Take the 2-minute tour ×
Stack Overflow is a question and answer site for professional and enthusiast programmers. It's 100% free, no registration required.

I'm writing a proxy library (called Library A) that is just an interface to another DLL (called Library B) that may be present or not on the system. The idea is that a program would link to this library A instead of the original library B ; and Library A would handle the errors if Library B wasn't installed on the system.

So a typical proxy function would look like this:

int function(int arg1, int arg2)
{
    HINSTANCE hinstLib;
    UINT errormode = SetErrorMode(SEM_FAILCRITICALERRORS);
    SetErrorMode(errormode | SEM_FAILCRITICALERRORS);
    hinstLib = LoadLibrary(TEXT(ORIGINAL_DLL));
    SetErrorMode (errormode);
    if (hinstLib != NULL)
    {
        ProcAdd = (void *) GetProcAddress(hinstLib, TEXT("function"));
        if (NULL != ProcAdd)
        {
            return (ProcAdd) (arg1, arg2);
        }
        FreeLibrary(hinstLib);
    }
    return ERROR;
}

Now, I would do this for all original entries in Library B. There could be a lot of calls to it. So loading / unloading the DLL so frequently is certainly going to have an impact speed-wise.

I was wondering if it would be acceptable to use a global variable hinstLib ; something like

HINSTANCE hinstLib = LoadLibrary(TEXT(ORIGINAL_DLL));

int function(int arg1, int arg2)
{
    if (hinstLib != NULL)
    {
        ProcAdd = (void *) GetProcAddress(hinstLib, TEXT("function"));
        if (NULL != ProcAdd)
        {
            return (ProcAdd) (arg1, arg2);
        }
    }
    return ERROR;
}

And let Windows automatically unload the DLL when the program exits (assuming it does unload it).

Thanks in advance for your wise remarks...

Jean-Yves

share|improve this question

1 Answer 1

up vote 2 down vote accepted

Unless the unloading is particular use case, then this is fine. However I would implement some thread safety to ensure that there are no race conditions through this code using a Critical Section.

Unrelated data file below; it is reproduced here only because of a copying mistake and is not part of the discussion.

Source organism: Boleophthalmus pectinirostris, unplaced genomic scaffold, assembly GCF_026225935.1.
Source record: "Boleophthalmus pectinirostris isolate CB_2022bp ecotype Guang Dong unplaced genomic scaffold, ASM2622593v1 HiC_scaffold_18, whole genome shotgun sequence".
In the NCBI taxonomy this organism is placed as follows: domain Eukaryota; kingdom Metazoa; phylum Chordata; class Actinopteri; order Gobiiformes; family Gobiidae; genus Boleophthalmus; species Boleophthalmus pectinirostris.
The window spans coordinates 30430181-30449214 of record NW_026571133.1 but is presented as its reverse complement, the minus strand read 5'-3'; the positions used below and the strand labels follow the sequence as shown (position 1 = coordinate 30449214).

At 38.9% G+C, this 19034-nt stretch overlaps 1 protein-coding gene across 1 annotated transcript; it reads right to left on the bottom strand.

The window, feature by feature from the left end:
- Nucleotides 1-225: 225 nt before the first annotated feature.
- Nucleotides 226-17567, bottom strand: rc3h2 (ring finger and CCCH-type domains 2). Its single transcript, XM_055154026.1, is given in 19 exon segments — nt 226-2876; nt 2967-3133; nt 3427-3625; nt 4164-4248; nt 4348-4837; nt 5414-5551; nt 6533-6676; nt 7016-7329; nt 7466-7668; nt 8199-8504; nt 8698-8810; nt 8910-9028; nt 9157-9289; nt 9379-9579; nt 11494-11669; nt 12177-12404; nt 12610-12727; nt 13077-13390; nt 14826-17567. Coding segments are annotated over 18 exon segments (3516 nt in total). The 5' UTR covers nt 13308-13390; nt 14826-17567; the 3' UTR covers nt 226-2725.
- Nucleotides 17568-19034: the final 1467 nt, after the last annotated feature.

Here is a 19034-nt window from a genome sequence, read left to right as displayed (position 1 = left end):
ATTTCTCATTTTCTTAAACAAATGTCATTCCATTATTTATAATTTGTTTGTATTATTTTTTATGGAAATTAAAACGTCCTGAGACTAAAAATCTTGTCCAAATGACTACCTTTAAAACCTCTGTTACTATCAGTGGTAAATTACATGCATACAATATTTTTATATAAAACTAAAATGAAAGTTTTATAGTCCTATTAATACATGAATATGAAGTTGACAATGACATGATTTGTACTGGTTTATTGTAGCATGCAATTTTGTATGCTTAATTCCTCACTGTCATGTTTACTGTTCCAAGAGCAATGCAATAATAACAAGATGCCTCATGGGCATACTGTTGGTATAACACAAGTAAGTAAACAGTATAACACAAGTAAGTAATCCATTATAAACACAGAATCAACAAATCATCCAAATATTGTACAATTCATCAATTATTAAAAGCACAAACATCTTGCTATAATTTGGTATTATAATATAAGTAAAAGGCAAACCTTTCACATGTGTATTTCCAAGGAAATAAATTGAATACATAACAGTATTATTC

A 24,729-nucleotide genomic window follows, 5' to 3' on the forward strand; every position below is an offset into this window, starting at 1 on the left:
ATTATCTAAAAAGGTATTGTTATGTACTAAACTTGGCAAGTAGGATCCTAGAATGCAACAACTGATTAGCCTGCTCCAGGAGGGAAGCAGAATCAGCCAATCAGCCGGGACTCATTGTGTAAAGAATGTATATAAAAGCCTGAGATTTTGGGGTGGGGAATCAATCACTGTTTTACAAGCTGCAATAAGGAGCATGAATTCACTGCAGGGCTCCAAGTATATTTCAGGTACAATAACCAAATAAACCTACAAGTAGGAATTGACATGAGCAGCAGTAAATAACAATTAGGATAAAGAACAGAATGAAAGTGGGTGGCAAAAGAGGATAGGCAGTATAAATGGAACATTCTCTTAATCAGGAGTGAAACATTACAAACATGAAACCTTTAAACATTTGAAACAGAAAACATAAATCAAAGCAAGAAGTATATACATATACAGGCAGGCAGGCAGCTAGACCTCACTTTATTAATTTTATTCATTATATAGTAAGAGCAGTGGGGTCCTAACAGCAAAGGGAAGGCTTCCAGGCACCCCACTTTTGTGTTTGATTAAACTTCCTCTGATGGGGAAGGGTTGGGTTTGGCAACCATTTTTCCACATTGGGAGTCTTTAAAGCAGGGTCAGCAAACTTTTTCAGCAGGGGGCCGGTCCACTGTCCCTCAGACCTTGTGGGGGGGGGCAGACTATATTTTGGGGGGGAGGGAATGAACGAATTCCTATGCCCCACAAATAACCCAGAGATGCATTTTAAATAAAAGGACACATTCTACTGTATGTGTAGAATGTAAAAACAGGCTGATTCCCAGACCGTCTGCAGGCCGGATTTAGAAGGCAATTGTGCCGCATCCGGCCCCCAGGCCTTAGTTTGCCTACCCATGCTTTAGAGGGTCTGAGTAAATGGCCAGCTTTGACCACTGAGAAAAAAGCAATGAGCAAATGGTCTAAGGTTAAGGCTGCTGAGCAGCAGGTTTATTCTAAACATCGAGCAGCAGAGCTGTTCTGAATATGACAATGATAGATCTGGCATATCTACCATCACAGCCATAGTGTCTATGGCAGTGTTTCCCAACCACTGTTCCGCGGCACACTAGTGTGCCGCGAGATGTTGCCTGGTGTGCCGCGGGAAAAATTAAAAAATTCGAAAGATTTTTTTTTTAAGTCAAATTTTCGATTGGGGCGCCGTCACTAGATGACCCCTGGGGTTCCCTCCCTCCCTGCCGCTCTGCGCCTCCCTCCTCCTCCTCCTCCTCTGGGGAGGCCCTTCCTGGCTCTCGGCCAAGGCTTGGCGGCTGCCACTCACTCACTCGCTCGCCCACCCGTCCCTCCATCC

This is simillar example to the one from the wikipedia article

    /* Sample C/C++, Windows, link to kernel32.dll */
    #include <windows.h>

    static CRITICAL_SECTION cs;

    static HINSTANCE hinstLib = LoadLibrary(TEXT(ORIGINAL_DLL));

    /* Initialize the critical section before entering multi-threaded context. */
    InitializeCriticalSection(&cs);

    void f() {
        /* Enter the critical section -- other threads are locked out */
        __try {
           EnterCriticalSection(&cs);

           if (hinstLib != NULL)     {
           ProcAdd = (void *) GetProcAddress(hinstLib, TEXT("function"));
         } __finally { 
            LeaveCriticalSection(&cs);
         }
         if (NULL != ProcAdd) {
               return (ProcAdd) (arg1, arg2);
         }
    }

.
.
.

    /* Release system object when all finished -- usually at the end of the cleanup code */
    DeleteCriticalSection(&cs);
share|improve this answer
    
That was fast.. I can not easily add a cleanup code however ; because I do not want to modify in any ways the original code that was calling Library B (and will now call Library A). If I could, I would have done the FreeLibrary there.. –  jyavenard Oct 2 '10 at 9:43
    
Using pthreads.h and lock would be trivial to prevent racing conditions. Need to find out if similar APIs exist under Windows. I'm no Windows expert. –  jyavenard Oct 2 '10 at 9:52
    
see here stackoverflow.com/questions/2150938/… –  Preet Sangha Oct 2 '10 at 9:57
    
Regarding critical sections. What happens if DeleteCriticalSection isn't called once the program terminates? Is its call compulsory? –  jyavenard Oct 2 '10 at 10:33

Your Answer

 
discard

By posting your answer, you agree to the privacy policy and terms of service.

Not the answer you're looking for? Browse other questions tagged or ask your own question.